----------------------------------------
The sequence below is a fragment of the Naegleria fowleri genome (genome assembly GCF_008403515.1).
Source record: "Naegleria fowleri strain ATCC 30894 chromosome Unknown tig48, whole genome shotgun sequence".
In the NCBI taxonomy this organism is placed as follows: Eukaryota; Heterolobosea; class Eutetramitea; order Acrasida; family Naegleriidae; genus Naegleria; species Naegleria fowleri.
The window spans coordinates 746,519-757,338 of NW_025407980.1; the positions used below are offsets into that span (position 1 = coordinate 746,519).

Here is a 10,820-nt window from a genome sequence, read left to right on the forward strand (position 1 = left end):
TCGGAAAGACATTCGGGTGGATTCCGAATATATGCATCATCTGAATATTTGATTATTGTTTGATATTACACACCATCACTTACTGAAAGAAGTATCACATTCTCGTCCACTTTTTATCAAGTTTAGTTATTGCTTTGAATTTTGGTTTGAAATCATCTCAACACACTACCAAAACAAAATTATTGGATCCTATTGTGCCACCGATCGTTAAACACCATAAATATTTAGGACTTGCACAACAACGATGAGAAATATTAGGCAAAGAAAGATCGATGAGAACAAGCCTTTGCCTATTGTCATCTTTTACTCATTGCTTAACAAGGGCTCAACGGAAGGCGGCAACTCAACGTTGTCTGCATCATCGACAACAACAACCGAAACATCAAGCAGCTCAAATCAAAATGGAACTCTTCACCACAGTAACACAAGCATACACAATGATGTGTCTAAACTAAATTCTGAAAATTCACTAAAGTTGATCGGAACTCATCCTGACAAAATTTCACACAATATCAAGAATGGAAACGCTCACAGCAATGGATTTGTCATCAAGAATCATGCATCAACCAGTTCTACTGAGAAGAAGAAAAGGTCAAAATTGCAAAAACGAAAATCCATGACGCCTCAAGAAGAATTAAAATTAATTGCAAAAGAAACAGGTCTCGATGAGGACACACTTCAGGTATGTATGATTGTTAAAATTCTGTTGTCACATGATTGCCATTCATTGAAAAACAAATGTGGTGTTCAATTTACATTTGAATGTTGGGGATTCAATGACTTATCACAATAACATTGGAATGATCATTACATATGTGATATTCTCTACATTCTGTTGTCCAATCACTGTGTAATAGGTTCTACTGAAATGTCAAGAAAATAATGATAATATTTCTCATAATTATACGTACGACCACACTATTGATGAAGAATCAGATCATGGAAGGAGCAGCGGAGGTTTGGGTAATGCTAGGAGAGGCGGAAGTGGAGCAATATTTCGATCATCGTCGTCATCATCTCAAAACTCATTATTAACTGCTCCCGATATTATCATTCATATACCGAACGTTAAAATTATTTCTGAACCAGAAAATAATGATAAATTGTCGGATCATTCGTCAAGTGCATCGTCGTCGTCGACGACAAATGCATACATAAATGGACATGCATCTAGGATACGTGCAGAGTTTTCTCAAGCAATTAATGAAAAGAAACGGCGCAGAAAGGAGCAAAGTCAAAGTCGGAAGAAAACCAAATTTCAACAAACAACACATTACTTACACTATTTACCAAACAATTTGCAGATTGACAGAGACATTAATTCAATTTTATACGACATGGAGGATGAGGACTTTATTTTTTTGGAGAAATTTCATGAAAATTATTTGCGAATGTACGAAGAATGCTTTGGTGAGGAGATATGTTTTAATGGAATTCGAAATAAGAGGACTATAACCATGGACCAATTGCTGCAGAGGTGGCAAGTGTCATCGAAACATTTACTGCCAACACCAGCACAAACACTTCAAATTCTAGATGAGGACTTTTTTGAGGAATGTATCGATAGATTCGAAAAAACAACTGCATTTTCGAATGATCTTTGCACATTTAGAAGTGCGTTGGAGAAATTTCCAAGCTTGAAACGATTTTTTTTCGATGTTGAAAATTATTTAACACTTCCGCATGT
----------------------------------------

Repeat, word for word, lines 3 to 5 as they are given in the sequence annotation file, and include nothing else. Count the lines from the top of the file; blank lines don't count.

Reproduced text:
In the NCBI taxonomy this organism is placed as follows: Eukaryota; Heterolobosea; class Eutetramitea; order Acrasida; family Naegleriidae; genus Naegleria; species Naegleria fowleri.
The window spans coordinates 746,519-757,338 of NW_025407980.1; the positions used below are offsets into that span (position 1 = coordinate 746,519).

Here is a 10,820-nt window from a genome sequence, read left to right on the forward strand (position 1 = left end):